Human skin structure. Credit: Wikipedia Popular theories of why our human ancestors gained and then lost dark skin over the course of evolution may be incorrect, according to a new paper by UC San Francisco authors, who suggest that heavily pigmented skin evolved because it forms a stronger barrier against a host of environmental challenges. Because deeply pigmented skin requires more energy to produce, they propose, our ancestors shed some of these pigments through natural selection as they moved north and needed less protection against these threats. ”Work in our lab has shown that darkly pigmented skin has far better function, including a better barrier to water loss, stronger cohesion, and better antimicrobial defense, and we began to ponder the possible evolutionary significance of that,” said Peter Elias, MD, professor of dermatology. Elias co-authored the new paper, published in the June 21, 2016 online issue of the American Journal of Physical Anthropology, with his wife and frequent research collaborator Mary L. Williams, MD, clinical professor of dermatology at UCSF.
Many anthropologists hold that heavy pigmentation arose in our ancestors either to protect them from skin cancer or to prevent the breakdown of folic acid, an important nutrient that resides in the skin’s blood vessels. Folic acid deficiencies are associated with congenital anomalies in offspring. Both of these putative protective functions would have arisen in response to heavy doses of the sun’s ultraviolet (UV) rays as our newly hairless ancient ancestors moved out of the jungle and onto the open savannah.
On the other hand, as our human ancestors migrated north from Africa, many theories propose, their skin became lighter to allow more UV light to be absorbed by the skin, because a portion of the UV spectrum of light is necessary for the production of vitamin D in the skin.
In the new paper, Elias and Williams point out the potential flaws in these popular hypotheses.
For example, the peak incidence of the most common form of fatal skin cancer occurs above the age of 70. Because ancestral humans did not live nearly that long, and because this age is well after peak reproductive years in any case, the authors argue that natural selection is unlikely to have favored the stronger cancer protection afforded by dark skin. Although folic acid is critical for normal development, Elias said, the type of UV rays that destroy this nutrient rarely penetrate the skin down to the blood vessels where it resides. Moreover, the incidence of significant congenital malformations from folic acid deficiency is low, and unlikely to have influenced natural selection for additional pigmentation.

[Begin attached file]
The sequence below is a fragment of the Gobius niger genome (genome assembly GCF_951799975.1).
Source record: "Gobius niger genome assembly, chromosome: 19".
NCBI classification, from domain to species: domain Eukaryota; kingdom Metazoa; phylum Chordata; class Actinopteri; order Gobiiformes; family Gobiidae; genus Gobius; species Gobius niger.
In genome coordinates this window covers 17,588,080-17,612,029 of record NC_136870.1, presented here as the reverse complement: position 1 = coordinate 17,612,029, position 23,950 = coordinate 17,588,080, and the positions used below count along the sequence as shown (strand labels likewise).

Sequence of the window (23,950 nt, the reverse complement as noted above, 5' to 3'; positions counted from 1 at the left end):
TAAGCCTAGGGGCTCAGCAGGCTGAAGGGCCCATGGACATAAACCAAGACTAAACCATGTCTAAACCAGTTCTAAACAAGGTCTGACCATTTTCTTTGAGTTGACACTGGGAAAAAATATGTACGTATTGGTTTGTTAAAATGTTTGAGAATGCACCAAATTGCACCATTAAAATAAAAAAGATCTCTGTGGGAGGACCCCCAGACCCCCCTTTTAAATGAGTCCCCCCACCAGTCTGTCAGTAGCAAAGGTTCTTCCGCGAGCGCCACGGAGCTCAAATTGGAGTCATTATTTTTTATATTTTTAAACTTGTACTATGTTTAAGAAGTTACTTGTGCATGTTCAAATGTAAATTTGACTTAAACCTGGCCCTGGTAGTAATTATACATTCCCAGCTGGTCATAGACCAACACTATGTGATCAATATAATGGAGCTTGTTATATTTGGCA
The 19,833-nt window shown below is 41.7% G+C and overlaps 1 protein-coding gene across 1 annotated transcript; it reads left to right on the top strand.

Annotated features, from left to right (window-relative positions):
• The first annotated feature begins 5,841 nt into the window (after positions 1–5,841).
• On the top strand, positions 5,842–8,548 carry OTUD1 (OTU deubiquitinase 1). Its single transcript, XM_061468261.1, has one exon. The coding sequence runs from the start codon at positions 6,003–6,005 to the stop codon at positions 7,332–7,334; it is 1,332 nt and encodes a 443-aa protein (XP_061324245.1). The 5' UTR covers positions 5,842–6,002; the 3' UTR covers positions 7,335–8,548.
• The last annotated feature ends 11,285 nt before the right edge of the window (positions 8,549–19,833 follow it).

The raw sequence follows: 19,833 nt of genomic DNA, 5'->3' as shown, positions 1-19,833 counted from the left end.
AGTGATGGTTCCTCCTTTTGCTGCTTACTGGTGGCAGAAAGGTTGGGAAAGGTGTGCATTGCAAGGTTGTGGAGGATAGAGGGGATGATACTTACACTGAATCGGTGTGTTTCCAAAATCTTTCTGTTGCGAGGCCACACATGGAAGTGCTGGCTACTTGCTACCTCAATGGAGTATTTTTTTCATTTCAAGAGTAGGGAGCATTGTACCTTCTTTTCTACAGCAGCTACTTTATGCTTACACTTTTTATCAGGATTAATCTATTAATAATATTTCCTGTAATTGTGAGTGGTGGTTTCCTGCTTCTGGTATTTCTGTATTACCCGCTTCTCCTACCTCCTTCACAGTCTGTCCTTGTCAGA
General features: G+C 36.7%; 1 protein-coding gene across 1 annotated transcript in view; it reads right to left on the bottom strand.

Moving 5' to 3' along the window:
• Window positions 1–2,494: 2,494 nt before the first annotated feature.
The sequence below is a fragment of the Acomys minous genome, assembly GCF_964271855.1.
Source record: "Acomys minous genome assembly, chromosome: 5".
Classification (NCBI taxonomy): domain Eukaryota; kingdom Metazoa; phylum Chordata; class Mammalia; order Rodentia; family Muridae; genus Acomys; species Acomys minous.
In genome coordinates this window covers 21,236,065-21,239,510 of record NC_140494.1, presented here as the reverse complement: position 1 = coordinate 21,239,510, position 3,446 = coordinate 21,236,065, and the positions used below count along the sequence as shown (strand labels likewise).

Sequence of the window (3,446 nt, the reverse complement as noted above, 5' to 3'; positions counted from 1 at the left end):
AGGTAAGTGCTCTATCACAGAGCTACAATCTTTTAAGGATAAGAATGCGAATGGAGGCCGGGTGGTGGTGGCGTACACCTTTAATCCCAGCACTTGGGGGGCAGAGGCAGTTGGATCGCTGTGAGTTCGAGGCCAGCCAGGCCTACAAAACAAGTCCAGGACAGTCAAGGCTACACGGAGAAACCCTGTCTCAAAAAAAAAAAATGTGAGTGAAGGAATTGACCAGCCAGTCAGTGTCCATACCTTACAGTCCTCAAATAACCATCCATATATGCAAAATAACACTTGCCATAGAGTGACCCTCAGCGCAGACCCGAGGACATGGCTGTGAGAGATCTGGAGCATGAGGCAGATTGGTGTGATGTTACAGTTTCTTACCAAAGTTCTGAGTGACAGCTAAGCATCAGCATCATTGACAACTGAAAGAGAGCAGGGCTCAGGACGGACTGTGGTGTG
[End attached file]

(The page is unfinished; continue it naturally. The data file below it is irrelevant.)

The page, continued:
As for vitamin D production, while reduced exposure to UV rays may have played a role in the evolution of the extremely light skin found in residents of the northernmost areas of Europe and Asia, Elias and Williams propose that the moderate pigment reduction seen in Central European and Asian populations did not evolve to support additional vitamin D production. In support of this proposition, they cite studies by other researchers showing that even darkly pigmented individuals, though better protected from UV light, are still quite efficient at producing vitamin D.
As an alternative hypothesis to the evolution of dark pigmentation on the African savannah, Elias and Williams lay out largely overlooked benefits of dark skin: a more efficient permeability barrier, more cohesive and mechanical strength, and superior antimicrobial defense, a key basis for which is lower pH at the surface of darkly pigmented skin.
Previous research by Elias and colleagues found that the pH of skin in darkly pigmented individuals is substantially lower than that of their fair-skinned counterparts—the surface of dark skin is more acidic. This higher acidity increases protection against pathogenic microbes while also promoting increased production of molecules critical for moisture retention, for physical strength and cohesion, and for warding off inflammation, he said.
The new paper also proposes that pigmentation was lost in central European and Asian populations because a pigmented skin barrier, which is metabolically expensive to produce, became less important. ”It’s all about diverting precious resources towards the most urgent requirements,” Elias said, a concept known in medicine as metabolic conservation.
As ancestral humans moved northwards from Africa into Europe and Asia to cooler and more moist environments, they began donning clothing, which provides a partial barrier. Elias and Williams theorize that the enhanced barrier function provided by dark skin became less critical. At the same time, as they entered cooler climates, modern humans’ need to stay warm became more critical. Evolution would have driven a reduction in the production of intense pigmentation under such conditions, Elias said, offering intriguing examples of pigment reduction in modern humans under metabolic stress: lactating women and growing children display paler skin than that seen in individuals who have fewer metabolic demands.
Elias said that his evolutionary ideas are deeply informed by his many years of practicing dermatology as a physician at the San Francisco VA Medical Center, a UCSF partner hospital. ”It helps to have knowledge of the skin when you’re exploring these hypotheses,” he said. ”Through publications like this, addressed to non-dermatologists, we’re trying to get people in other sciences to take the skin seriously—it’s been trivialized since the time of Aristotle.”
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Journal reference:American Journal of Physical Anthropology
Provided by:University of California, San Francisco